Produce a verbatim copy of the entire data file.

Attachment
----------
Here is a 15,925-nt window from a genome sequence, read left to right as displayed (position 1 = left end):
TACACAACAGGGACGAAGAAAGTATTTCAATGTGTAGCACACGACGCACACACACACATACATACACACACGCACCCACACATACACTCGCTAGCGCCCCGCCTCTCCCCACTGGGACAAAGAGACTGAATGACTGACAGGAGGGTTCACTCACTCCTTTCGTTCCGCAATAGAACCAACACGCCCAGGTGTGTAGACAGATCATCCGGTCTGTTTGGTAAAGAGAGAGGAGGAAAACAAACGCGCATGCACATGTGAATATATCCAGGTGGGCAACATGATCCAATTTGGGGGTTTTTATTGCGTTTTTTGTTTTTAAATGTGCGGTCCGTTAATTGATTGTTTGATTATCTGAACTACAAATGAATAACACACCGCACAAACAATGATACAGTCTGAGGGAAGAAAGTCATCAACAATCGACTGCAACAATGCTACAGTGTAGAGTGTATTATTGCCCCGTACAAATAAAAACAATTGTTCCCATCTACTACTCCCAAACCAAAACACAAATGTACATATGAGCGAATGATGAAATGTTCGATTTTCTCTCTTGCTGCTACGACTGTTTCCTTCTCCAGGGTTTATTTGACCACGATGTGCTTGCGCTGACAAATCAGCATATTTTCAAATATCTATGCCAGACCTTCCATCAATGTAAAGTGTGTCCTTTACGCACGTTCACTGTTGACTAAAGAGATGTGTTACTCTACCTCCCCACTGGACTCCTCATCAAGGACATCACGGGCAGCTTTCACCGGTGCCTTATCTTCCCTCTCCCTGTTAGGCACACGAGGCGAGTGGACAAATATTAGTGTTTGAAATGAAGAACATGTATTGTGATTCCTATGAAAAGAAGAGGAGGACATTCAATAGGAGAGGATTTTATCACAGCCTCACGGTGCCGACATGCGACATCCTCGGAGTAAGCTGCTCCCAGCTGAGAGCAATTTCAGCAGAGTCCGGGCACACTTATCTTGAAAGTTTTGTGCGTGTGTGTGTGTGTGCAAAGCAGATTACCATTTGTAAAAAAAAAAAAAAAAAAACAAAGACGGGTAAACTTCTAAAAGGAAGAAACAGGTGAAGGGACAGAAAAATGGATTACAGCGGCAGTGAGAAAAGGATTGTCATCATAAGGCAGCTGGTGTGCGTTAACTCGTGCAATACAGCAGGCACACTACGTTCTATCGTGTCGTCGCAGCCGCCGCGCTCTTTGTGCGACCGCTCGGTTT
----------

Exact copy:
Here is a 15,925-nt window from a genome sequence, read left to right as displayed (position 1 = left end):
TACACAACAGGGACGAAGAAAGTATTTCAATGTGTAGCACACGACGCACACACACACATACATACACACACGCACCCACACATACACTCGCTAGCGCCCCGCCTCTCCCCACTGGGACAAAGAGACTGAATGACTGACAGGAGGGTTCACTCACTCCTTTCGTTCCGCAATAGAACCAACACGCCCAGGTGTGTAGACAGATCATCCGGTCTGTTTGGTAAAGAGAGAGGAGGAAAACAAACGCGCATGCACATGTGAATATATCCAGGTGGGCAACATGATCCAATTTGGGGGTTTTTATTGCGTTTTTTGTTTTTAAATGTGCGGTCCGTTAATTGATTGTTTGATTATCTGAACTACAAATGAATAACACACCGCACAAACAATGATACAGTCTGAGGGAAGAAAGTCATCAACAATCGACTGCAACAATGCTACAGTGTAGAGTGTATTATTGCCCCGTACAAATAAAAACAATTGTTCCCATCTACTACTCCCAAACCAAAACACAAATGTACATATGAGCGAATGATGAAATGTTCGATTTTCTCTCTTGCTGCTACGACTGTTTCCTTCTCCAGGGTTTATTTGACCACGATGTGCTTGCGCTGACAAATCAGCATATTTTCAAATATCTATGCCAGACCTTCCATCAATGTAAAGTGTGTCCTTTACGCACGTTCACTGTTGACTAAAGAGATGTGTTACTCTACCTCCCCACTGGACTCCTCATCAAGGACATCACGGGCAGCTTTCACCGGTGCCTTATCTTCCCTCTCCCTGTTAGGCACACGAGGCGAGTGGACAAATATTAGTGTTTGAAATGAAGAACATGTATTGTGATTCCTATGAAAAGAAGAGGAGGACATTCAATAGGAGAGGATTTTATCACAGCCTCACGGTGCCGACATGCGACATCCTCGGAGTAAGCTGCTCCCAGCTGAGAGCAATTTCAGCAGAGTCCGGGCACACTTATCTTGAAAGTTTTGTGCGTGTGTGTGTGTGTGCAAAGCAGATTACCATTTGTAAAAAAAAAAAAAAAAAAACAAAGACGGGTAAACTTCTAAAAGGAAGAAACAGGTGAAGGGACAGAAAAATGGATTACAGCGGCAGTGAGAAAAGGATTGTCATCATAAGGCAGCTGGTGTGCGTTAACTCGTGCAATACAGCAGGCACACTACGTTCTATCGTGTCGTCGCAGCCGCCGCGCTCTTTGTGCGACCGCTCGGTTT